If you’re a university instructor at any level (even while you’re still in graduate school) there’s a good chance you’ll be asked to write a letter of recommendation for one of your students. It may seem like a straightforward task, but if you’re new to the practice, not sure how to approach writing such a letter, or unsure as to whether you can honestly endorse the student who’s made the request, it can be tough to know where to begin.
Here’s how you can get started and write a recommendation that helps your student meet their goals.
The first thing to do when a student has reached out to you with a letter of recommendation request is fact-find. Even if you are a seasoned letter writer, this preliminary stage helps you determine what the letter will entail—and if you should write it at all.
First of all, make sure that you know the student personally—even better if you’ve mentored them in some way. Especially if the request comes from a student who took a large lecture class with you, make sure you have something distinctive to say.
Strong recommendation letters should reflect your student’s work, their unique perspective, and the relationship they have with you. Make sure you are clear on all three.
Ask for what you need
Ideally, your student should approach you with a clear explanation of the program, job, internship, or grant they are applying to and why they are a good fit. (If they haven’t, send them Cathy Hannabach and Adrienne Shaw’s article on how to ask for a letter of recommendation.)
Even better, they should provide you with a copy of their application materials to demonstrate how they are positioning themselves and their experiences to land their desired role. Granted, this is not always possible. At the very least, request that students share some summary points about the role itself, why they are applying, and what they believe they bring to the table.
It is also appropriate to ask them what they want you to highlight in your letter. Note that this does not commit you to actually including any of these points in your letter of recommendation should you disagree with them. But overall, your student should do the heavy lifting of pitching why they think you should endorse them, and how.
Remember that writing recommendation letters takes a lot of work! To make sure it remains a manageable task and that your time is respected, approach the letter as a collaboration between you and your student. This does not mean the student writes it or that you don’t stand by every word it contains.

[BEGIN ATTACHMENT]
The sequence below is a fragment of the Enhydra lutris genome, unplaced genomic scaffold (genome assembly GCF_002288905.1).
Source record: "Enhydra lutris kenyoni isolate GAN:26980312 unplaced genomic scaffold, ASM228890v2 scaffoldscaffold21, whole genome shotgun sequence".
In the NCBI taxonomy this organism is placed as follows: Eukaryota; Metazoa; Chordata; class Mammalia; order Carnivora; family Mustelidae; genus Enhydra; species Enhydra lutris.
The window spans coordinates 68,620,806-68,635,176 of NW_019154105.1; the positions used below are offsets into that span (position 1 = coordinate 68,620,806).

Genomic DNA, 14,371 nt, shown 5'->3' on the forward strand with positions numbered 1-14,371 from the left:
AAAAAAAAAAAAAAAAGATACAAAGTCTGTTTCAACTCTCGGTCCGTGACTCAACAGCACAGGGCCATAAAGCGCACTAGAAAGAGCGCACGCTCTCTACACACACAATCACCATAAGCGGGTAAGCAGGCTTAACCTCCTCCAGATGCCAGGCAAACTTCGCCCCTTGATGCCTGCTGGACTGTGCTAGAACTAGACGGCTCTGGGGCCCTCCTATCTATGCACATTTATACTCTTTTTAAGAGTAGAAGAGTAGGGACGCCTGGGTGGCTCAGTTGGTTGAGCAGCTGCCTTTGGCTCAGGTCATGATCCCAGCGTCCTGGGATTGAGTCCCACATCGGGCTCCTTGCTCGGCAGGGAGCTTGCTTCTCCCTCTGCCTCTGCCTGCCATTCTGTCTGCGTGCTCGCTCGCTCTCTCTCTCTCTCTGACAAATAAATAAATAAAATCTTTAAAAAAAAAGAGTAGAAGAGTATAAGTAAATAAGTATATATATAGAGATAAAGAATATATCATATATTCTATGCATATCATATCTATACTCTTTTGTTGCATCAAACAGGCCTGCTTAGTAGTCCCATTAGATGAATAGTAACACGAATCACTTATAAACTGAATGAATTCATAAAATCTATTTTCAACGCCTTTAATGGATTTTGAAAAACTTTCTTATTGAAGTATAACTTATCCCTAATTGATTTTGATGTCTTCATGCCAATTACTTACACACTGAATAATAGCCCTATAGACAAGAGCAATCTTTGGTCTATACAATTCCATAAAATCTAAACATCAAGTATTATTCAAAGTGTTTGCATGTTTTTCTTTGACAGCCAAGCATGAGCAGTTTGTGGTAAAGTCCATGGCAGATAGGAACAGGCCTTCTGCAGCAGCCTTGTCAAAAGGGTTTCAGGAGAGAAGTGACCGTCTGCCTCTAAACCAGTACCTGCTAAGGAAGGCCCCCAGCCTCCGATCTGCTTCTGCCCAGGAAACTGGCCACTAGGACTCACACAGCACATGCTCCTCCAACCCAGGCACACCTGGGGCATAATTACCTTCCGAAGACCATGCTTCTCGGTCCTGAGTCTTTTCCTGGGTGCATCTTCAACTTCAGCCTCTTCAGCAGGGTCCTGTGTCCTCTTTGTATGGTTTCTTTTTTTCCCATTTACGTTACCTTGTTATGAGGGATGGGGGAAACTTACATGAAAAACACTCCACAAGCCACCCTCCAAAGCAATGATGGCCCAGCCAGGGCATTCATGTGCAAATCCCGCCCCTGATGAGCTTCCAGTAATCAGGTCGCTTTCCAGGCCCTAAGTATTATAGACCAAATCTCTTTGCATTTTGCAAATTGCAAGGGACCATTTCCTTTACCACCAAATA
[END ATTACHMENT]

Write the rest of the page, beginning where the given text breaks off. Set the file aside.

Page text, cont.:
But since you’re not the applicant (and potentially not familiar with the job, school, program, grant, or internship being applied for) the onus is on the student to lay out for you why they are pursuing this particular opportunity and why they they’d be a good fit.
Decide which letters to write
You are not obligated to write a letter of recommendation for any student who asks. You should not endorse a student you don’t actually recommend.
Do try to say yes as much as possible, however, unless there are extenuating circumstances. If you are honestly on the fence, consider tactfully sharing that hesitation with your student. Explain that you’re not sure you are the best person to write their letter, and you need more information or time to consider their request. You can ask them to provide more information, as well as their perspective on why they’ve reached out to you.
Ultimately, if you feel you must say no, try to make it a teachable moment and be conscientious about explaining why.
Also keep in mind that you will not always be recommending your star pupils—many people you write letters for will be solid but not phenomenal students. They still deserve your respect and you can still write them strong letters. Regardless, it is important that you be thoughtful and intentional in recommending students whose letters you have agreed to write, especially if you believe they have potential.
Paint a clear and specific picture
A good letter of recommendation should paint a clear picture of how your student performed in the contexts you observed them in and how they are suited for the specific position they are applying to.
It should certainly highlight their academic skills and the tangible progress they made in your class. But it should also emphasize their “softer” skills, such as the student’s flexibility and willingness to learn new material, their collegiality and contributions to the classroom community, and their responsibility in handling assignments or facing challenges.
Use concrete examples to illustrate your points. Include details of the student’s most successful assignment, for example, or a meaningful contribution they made in a class discussion. Make sure to show (not just tell) why your student would be a good fit for that job, school, program, or organization.
Structuring the letter
Just like cover letters, strong recommendation letters are as tailored and specific possible. But for efficiency’s sake, you can use a general formula to structure your letters.
The introductory paragraph should lay out how you know the student, and present a general synopsis of how you see them.
The body of the letter fleshes out this perspective, turning to a few key examples of successful moments or moments of growth that the student had while in your class, demonstrating why you are endorsing them for the specific role they’re applying for.
Wrap up your letter with an emphatic statement of support and the offer of more information or materials should the application committee deem them necessary.